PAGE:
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Objective 2

Objective 2: Assessment of long-term historical constraints on global and regional patterns in functional diversity of mammals, a key consumer group:

Mammals constitute a group of particular importance for ecosystem functioning and thus of special relevancy for the ‘historical constraints’ hypothesis. While biodiversity effects studies often focus on effects within trophic levels (horizontal diversity), interactions across trophic levels (vertical diversity) may also be important. As for plants, there is evidence that mammal species diversity is affected by historical factors and can be linked to past climate change. For mammals, an important additional factor is prehistoric human impact, which is increasingly seen as the main drivers of the massive Late Quaternary losses of especially larger mammals, hypothesized to have had major consequences for ecosystem functioning.

The HISTFUNC project will link several very large data sets on mammal species distributions across large regions (Europe, global) to functional trait and phylogenetic data and geospatial data on current climate and other aspects of the current environment as well as on paleoclimate to assess the extent to which current patterns of mammal functional diversity (horizontal and vertical) reflects long-term historical constraints.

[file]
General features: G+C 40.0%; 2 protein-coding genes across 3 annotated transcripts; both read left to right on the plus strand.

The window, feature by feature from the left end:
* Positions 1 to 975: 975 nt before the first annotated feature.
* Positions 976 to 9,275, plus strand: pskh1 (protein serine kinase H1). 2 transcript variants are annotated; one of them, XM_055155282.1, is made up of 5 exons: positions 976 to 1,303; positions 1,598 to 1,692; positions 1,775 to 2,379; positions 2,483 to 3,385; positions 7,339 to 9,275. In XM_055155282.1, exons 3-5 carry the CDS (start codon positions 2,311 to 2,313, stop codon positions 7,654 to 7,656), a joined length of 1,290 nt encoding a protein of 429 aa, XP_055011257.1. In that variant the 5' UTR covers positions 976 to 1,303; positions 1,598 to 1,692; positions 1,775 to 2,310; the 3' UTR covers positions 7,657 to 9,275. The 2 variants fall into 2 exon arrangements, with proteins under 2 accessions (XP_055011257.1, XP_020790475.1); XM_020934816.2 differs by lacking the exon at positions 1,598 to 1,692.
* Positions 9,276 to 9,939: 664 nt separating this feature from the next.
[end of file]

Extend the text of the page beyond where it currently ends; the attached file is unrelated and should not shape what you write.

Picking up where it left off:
Impact: As for plants, this unprecedented assessment of the importance of historical constraints will shed light on key potential pathways (including vertical diversity) by which historical factors may affect ecosystem functioning. This assessment will also be important for nature and landscape management, where mammals and their trophic interactions with plants are often central. This is true for conventional approaches, but certainly also for the controversial Pleistocene rewilding proposal.